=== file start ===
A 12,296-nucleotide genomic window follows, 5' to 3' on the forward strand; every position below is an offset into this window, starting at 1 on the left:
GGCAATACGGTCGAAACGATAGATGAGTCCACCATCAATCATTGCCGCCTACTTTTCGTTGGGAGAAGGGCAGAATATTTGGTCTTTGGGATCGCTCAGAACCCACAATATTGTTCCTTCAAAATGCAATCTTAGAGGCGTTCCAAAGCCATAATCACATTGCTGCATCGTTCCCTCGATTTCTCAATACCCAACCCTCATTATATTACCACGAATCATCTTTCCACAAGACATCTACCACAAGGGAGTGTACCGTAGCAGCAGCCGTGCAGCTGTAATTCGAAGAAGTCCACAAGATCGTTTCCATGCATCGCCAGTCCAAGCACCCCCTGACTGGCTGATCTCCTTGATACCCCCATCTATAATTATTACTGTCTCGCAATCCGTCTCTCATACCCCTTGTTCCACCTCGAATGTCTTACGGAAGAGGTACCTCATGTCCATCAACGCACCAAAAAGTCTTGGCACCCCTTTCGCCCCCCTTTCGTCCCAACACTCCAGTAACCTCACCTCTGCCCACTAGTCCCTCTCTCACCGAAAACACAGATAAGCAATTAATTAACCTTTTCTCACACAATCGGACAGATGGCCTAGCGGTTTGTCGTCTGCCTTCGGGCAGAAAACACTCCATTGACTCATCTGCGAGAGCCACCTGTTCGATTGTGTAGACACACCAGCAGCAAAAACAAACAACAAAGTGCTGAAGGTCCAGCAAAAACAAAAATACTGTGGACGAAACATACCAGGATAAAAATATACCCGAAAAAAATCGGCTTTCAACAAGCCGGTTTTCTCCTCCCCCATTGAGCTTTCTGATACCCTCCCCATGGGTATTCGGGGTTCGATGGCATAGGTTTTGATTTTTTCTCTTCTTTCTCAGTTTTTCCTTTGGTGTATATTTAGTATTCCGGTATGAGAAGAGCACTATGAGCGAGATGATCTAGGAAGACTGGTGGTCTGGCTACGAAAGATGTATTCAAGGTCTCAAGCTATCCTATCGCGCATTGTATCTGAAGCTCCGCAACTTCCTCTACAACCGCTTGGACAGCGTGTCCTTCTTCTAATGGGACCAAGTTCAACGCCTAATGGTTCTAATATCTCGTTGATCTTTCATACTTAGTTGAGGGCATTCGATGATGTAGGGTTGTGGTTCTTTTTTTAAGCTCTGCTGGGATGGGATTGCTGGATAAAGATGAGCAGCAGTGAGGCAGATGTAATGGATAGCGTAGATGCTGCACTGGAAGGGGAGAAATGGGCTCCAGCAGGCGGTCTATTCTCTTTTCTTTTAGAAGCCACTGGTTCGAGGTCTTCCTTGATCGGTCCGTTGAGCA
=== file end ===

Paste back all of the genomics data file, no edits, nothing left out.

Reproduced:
A 12,296-nucleotide genomic window follows, 5' to 3' on the forward strand; every position below is an offset into this window, starting at 1 on the left:
GGCAATACGGTCGAAACGATAGATGAGTCCACCATCAATCATTGCCGCCTACTTTTCGTTGGGAGAAGGGCAGAATATTTGGTCTTTGGGATCGCTCAGAACCCACAATATTGTTCCTTCAAAATGCAATCTTAGAGGCGTTCCAAAGCCATAATCACATTGCTGCATCGTTCCCTCGATTTCTCAATACCCAACCCTCATTATATTACCACGAATCATCTTTCCACAAGACATCTACCACAAGGGAGTGTACCGTAGCAGCAGCCGTGCAGCTGTAATTCGAAGAAGTCCACAAGATCGTTTCCATGCATCGCCAGTCCAAGCACCCCCTGACTGGCTGATCTCCTTGATACCCCCATCTATAATTATTACTGTCTCGCAATCCGTCTCTCATACCCCTTGTTCCACCTCGAATGTCTTACGGAAGAGGTACCTCATGTCCATCAACGCACCAAAAAGTCTTGGCACCCCTTTCGCCCCCCTTTCGTCCCAACACTCCAGTAACCTCACCTCTGCCCACTAGTCCCTCTCTCACCGAAAACACAGATAAGCAATTAATTAACCTTTTCTCACACAATCGGACAGATGGCCTAGCGGTTTGTCGTCTGCCTTCGGGCAGAAAACACTCCATTGACTCATCTGCGAGAGCCACCTGTTCGATTGTGTAGACACACCAGCAGCAAAAACAAACAACAAAGTGCTGAAGGTCCAGCAAAAACAAAAATACTGTGGACGAAACATACCAGGATAAAAATATACCCGAAAAAAATCGGCTTTCAACAAGCCGGTTTTCTCCTCCCCCATTGAGCTTTCTGATACCCTCCCCATGGGTATTCGGGGTTCGATGGCATAGGTTTTGATTTTTTCTCTTCTTTCTCAGTTTTTCCTTTGGTGTATATTTAGTATTCCGGTATGAGAAGAGCACTATGAGCGAGATGATCTAGGAAGACTGGTGGTCTGGCTACGAAAGATGTATTCAAGGTCTCAAGCTATCCTATCGCGCATTGTATCTGAAGCTCCGCAACTTCCTCTACAACCGCTTGGACAGCGTGTCCTTCTTCTAATGGGACCAAGTTCAACGCCTAATGGTTCTAATATCTCGTTGATCTTTCATACTTAGTTGAGGGCATTCGATGATGTAGGGTTGTGGTTCTTTTTTTAAGCTCTGCTGGGATGGGATTGCTGGATAAAGATGAGCAGCAGTGAGGCAGATGTAATGGATAGCGTAGATGCTGCACTGGAAGGGGAGAAATGGGCTCCAGCAGGCGGTCTATTCTCTTTTCTTTTAGAAGCCACTGGTTCGAGGTCTTCCTTGATCGGTCCGTTGAGCA